West Indian Society keeps their Caribbean culture alive
Jamila Young – Arts & Entertainment Editor
Whether you are a student of Caribbean descent, or if you just want to learn about the culture, the West Indian Society (WIS) is the organization for you. Freshman Sydney Tyghter joined the club to be around people from her same background. “I’m Jamaican. I came from a white town, so it’s like finally! My people!” said Tyghter. Since becoming a member of the (WIS) Tyghter says she is enjoying herself. “It’s a cool place to come to.” Tyghter said she wouldn’t mind having an E-board position in the future. “Sure. Why not,” said Tyghter. “Anyway I can contribute without getting overwhelmed — I’ll do it.”
Junior Jamarr Daniels has been a member of WIS for a year so far. “It’s somewhere you can meet with people of the same culture, and talk about the beliefs you have, and learn different things about the culture.” Daniels participated heavily in the WIS Caribbean Showcase last year. “I was very active in that,” said Daniels. “It was really rewarding. Helping out and being in the show was really fun.” Daniels wants more people to join the WIS in the future. “I hope to meet more people of Caribbean descent, and build a friendship with them.” Daniels, like Tyghter is also Jamaican — his father was born there.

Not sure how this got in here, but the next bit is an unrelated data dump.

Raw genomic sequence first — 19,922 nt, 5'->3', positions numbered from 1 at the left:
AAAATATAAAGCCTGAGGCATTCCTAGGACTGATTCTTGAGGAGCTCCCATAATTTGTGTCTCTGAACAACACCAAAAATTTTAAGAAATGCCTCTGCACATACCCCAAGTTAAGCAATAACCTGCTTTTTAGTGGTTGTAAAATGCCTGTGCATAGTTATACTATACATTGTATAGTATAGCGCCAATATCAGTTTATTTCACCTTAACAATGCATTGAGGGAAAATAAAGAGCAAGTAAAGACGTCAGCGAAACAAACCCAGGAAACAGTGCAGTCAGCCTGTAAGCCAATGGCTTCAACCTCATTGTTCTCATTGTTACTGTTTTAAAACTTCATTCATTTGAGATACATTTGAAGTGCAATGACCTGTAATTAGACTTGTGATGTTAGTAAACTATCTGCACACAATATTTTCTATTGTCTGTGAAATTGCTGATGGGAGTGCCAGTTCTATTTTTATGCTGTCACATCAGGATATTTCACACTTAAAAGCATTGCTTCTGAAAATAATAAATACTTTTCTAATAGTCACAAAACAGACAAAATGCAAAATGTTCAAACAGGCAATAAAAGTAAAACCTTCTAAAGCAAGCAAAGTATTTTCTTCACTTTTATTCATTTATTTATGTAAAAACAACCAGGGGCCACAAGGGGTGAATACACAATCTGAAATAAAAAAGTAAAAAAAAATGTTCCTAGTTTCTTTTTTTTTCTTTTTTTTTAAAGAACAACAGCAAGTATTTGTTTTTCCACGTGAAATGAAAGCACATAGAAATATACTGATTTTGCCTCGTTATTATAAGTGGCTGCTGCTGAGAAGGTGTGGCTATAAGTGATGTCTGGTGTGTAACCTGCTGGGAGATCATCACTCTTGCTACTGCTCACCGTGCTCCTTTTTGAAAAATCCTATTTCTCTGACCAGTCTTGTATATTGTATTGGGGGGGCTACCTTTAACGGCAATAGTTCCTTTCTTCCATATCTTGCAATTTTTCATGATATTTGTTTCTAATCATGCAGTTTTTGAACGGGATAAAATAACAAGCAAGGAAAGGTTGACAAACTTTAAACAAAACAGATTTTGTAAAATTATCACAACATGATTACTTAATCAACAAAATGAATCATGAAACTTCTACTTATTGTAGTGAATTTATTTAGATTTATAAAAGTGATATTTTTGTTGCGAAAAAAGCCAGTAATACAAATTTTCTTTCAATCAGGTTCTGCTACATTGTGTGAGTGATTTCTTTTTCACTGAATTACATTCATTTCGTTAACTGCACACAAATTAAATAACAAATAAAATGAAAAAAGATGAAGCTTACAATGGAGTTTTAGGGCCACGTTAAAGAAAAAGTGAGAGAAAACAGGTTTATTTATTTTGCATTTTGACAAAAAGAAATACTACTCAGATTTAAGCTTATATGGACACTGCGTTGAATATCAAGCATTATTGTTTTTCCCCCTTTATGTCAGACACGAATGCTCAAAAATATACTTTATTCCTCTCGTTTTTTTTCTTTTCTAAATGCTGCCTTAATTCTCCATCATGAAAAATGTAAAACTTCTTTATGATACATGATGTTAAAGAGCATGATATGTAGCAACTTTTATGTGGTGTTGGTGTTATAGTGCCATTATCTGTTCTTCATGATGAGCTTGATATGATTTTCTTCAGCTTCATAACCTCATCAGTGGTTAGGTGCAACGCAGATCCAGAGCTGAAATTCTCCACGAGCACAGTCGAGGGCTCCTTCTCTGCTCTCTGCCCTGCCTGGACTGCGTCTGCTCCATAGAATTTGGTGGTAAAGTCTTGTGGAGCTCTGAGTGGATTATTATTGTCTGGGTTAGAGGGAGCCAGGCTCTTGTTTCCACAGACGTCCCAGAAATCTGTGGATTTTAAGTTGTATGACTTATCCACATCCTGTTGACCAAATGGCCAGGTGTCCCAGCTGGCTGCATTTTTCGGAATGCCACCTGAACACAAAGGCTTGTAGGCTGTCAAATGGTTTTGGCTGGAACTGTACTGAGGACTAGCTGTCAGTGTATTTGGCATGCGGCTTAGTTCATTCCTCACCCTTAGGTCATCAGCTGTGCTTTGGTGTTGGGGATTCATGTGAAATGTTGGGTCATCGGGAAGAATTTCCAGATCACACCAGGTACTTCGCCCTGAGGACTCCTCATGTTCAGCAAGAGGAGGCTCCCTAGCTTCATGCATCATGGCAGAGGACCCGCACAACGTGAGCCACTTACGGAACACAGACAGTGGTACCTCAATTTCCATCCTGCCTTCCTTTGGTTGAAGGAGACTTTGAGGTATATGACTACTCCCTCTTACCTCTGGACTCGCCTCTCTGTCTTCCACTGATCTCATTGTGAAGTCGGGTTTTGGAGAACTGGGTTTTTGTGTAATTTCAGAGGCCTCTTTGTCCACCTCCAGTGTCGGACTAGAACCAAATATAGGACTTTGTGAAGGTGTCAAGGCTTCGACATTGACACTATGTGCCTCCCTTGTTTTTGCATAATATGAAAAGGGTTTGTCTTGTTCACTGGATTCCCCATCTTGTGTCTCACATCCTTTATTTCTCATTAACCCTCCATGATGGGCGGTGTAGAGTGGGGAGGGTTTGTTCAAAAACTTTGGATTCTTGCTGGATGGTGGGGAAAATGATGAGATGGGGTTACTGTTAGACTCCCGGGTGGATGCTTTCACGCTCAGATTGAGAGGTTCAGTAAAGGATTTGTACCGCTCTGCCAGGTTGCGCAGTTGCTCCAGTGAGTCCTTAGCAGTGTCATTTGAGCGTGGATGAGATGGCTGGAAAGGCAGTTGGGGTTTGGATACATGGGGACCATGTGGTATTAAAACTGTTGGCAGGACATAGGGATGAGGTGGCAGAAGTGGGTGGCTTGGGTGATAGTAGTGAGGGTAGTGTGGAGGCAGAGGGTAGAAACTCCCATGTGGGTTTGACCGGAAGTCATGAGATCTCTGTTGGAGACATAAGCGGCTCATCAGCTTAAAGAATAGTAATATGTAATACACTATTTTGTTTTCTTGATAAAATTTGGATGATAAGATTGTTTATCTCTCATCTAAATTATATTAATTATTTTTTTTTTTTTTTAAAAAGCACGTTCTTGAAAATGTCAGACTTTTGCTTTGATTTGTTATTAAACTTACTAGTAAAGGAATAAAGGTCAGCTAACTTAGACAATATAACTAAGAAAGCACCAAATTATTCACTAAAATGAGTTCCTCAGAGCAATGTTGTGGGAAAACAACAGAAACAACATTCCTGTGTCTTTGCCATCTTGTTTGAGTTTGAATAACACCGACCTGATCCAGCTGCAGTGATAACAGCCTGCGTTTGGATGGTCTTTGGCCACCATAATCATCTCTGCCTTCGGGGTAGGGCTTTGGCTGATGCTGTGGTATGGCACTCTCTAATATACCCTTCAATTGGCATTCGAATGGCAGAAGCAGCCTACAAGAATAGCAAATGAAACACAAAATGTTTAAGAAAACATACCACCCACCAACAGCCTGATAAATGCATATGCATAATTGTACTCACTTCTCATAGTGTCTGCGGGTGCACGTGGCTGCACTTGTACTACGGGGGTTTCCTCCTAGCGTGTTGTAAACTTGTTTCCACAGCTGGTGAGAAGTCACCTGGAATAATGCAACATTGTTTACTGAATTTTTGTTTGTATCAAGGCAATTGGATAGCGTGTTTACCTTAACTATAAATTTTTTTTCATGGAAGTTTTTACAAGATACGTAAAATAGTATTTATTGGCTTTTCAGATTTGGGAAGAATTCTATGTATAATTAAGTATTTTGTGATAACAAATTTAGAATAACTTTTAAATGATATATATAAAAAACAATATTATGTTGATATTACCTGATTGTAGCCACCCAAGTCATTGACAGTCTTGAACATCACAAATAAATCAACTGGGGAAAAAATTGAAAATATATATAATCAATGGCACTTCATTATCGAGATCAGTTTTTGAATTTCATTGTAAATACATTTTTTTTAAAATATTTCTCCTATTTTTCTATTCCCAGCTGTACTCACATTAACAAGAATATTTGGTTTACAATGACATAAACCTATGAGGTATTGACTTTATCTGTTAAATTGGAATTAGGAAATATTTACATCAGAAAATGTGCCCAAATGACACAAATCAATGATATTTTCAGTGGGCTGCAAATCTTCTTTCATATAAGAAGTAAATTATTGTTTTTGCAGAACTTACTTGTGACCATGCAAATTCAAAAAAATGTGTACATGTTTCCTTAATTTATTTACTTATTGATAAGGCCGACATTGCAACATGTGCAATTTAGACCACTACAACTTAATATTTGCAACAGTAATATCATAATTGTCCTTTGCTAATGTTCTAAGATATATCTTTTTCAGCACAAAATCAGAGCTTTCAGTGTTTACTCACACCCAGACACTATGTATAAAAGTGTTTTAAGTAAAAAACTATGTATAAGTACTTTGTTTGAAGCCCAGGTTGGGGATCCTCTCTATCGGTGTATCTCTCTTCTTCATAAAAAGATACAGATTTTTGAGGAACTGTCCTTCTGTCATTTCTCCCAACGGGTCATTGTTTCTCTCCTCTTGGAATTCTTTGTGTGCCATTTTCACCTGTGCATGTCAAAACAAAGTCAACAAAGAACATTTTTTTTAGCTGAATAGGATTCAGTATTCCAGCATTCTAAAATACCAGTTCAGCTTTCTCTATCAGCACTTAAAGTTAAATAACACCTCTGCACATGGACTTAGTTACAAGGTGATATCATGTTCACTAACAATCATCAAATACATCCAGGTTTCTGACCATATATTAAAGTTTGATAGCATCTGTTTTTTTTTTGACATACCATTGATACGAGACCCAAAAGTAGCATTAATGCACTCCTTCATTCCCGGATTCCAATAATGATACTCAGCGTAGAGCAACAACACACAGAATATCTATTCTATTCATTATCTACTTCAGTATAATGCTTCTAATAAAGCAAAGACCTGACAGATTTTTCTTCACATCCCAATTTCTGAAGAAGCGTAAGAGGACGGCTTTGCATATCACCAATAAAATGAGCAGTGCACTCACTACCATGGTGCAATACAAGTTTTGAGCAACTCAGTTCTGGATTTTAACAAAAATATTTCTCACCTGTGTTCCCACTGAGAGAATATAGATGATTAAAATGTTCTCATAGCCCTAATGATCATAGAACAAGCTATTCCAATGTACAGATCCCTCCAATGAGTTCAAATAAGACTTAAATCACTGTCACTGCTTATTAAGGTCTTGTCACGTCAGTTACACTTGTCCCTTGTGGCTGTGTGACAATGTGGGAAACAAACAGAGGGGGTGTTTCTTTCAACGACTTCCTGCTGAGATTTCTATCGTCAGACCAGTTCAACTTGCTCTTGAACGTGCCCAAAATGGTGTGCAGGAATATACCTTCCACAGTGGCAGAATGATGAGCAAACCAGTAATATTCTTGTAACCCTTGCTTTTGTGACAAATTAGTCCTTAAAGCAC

WIS has some events coming up that Southern students can look forward to. One of their main events is a “Barrel Exchange.” They will be collaborating with the NAACP organization (National Association for the Advancement of Colored People), to collect donated school supplies for underprivileged kids in the Caribbean by Feb. 28. Then Shaden Barrett, president of WIS will help make sure the supplies get to the kids when she goes to Jamaica for her spring break. Barrett will be putting boxes in Student Life, the Women’s Center, and in the DRC office for Southern students, faculty/staff to drop off donations into. Another event to look forward to is a bake sale. It has postponed for a date TBD because of school cancellations due to the snowstorms.
Barrett said that she became the president of WIS by default because the old president didn’t return for the spring 2013 semester. “If I didn’t step up we wouldn’t have a West Indian Society,” said Barrett. As the president, Barrett has a lot on her plate. She makes sure that there is a location to have the meetings at, and that the E-board is properly prepared. It got to be a bit of a challenge for her when she was putting together the Caribbean Showcase. “It was hectic. There was paperwork I didn’t know about.” Barrett said she first joined the organization because the members made it feel like a family. “It was like a family setting,” said Barrett. “Our model is divided by water, but we’re still home.”